Former national security adviser John Bolton told “Special Report” Tuesday that it is “absolutely critical” that Republicans remain in control of the Senate after the November election.
Bolton told host Bret Baier that he was concerned about the consequences of President Trump’s potential reelection, as well as a victory for Democratic challenger Joe Biden.
“From my perspective, this is a terrible choice,” said Bolton, author of a memoir of his time in the Trump administration, “The room where it happened.” “In 2016, where it was an election between my law school colleague, Hillary Clinton, and Trump, I voted for Trump on the theory that it was a binary election, and it was better to risk Trump than to vote for Hillary.”
“I watched Trump for 17 months up close and personal,” he added, “and I can’t in good conscience vote for him again. I’m not saying he’s happy about this. I’m not happy about it, and that’s why I think he will. The most important thing I will do politically between now and November … is work to maintain Republican control of the Senate. I think it is absolutely critical. I think it is critical if Trump wins or if Biden wins. “
When asked by Baier if he thought Trump or Biden would be better at foreign policy, Bolton said, “I don’t think there is any way to find out. I have known Joe Biden for a long, long time and have been the opposite.” side of each topic. And we have also crossed swords in national and foreign security policy for a long time. And I will not vote for him.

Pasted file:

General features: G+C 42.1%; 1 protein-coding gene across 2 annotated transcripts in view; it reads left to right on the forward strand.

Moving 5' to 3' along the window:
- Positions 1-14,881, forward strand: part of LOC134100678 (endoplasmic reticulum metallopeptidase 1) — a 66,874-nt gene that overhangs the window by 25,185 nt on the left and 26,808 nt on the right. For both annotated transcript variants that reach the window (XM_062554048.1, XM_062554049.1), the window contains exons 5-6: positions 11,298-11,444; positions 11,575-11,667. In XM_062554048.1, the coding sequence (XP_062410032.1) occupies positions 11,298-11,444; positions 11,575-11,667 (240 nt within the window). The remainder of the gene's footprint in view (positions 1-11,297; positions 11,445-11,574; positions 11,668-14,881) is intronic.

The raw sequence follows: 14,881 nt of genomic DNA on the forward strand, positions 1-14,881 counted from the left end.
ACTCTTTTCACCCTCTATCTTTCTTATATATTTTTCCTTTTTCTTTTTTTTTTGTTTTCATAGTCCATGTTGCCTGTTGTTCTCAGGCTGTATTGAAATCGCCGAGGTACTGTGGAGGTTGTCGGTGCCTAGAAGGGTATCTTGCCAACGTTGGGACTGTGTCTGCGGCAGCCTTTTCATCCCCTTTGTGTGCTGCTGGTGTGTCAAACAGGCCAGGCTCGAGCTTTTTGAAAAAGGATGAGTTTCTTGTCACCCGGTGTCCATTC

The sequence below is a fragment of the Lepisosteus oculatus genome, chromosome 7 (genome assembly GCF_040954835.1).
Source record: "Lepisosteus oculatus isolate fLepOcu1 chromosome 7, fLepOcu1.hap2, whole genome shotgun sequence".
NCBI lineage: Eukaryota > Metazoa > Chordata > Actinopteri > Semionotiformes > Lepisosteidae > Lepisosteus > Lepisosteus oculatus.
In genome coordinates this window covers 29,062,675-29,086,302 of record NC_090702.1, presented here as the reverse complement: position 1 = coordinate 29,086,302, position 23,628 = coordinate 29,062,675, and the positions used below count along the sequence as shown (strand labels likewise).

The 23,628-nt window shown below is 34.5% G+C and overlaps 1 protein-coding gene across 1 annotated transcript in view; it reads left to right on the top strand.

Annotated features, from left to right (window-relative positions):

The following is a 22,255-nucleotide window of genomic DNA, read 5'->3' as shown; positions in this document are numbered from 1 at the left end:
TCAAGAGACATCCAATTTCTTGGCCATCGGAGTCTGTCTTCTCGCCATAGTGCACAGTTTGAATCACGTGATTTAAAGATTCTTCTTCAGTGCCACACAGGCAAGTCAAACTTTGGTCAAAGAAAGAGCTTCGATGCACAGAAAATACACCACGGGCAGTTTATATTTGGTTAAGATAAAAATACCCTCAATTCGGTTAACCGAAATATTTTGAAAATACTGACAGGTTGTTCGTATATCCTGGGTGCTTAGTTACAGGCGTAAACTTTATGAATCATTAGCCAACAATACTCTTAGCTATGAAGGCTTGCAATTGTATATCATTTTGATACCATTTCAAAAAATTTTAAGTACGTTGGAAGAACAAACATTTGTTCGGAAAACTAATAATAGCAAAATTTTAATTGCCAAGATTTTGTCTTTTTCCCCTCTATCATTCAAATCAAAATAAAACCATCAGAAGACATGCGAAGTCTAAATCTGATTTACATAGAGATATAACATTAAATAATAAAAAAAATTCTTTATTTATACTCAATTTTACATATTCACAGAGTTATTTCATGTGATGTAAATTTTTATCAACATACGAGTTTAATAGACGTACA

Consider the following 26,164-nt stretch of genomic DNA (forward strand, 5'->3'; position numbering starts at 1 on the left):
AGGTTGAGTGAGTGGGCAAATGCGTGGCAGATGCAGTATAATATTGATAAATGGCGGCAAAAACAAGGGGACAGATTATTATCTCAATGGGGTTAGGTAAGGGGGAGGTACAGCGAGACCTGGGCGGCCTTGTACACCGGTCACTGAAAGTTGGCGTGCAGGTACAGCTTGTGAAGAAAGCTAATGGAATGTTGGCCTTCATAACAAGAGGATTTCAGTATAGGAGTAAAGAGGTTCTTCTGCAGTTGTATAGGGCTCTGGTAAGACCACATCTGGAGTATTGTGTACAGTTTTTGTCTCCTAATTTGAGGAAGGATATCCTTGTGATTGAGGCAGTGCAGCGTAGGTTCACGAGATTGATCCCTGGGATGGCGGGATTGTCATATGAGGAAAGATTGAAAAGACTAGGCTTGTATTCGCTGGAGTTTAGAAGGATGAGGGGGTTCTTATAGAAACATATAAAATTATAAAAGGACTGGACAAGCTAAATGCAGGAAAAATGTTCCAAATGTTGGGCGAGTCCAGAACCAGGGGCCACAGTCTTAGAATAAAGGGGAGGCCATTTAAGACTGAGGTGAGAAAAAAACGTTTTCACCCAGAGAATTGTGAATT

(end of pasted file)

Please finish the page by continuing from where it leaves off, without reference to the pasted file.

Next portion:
“The difference between Biden and Trump,” Bolton continued, “is that Biden has an opinion and Trump does not have an opinion.”
“On any day, any decision is possible. And I find it terrifying. I think the response to the coronavirus shows exactly the kind of fear I have.”
Bolton, a former ambassador to the United Nations under President George W. Bush, said that in the early days of the pandemic, Trump “did not want to hear anything bad about China and his friend Xi Jinping.”
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“I didn’t want to hear that the disease could threaten America, number one,” he added. “And number two, I didn’t want to hear that the United States economy could be in danger from this disease, because that was the way he hoped to be re-elected.”
“So the response was choppy, inconsistent, sporadic, and not as effective as it could have been. That’s what’s wrong with Donald Trump’s decision-making, and seeing him in this kind of crisis only gives a foretaste of what it could happen in an even more severe crisis. “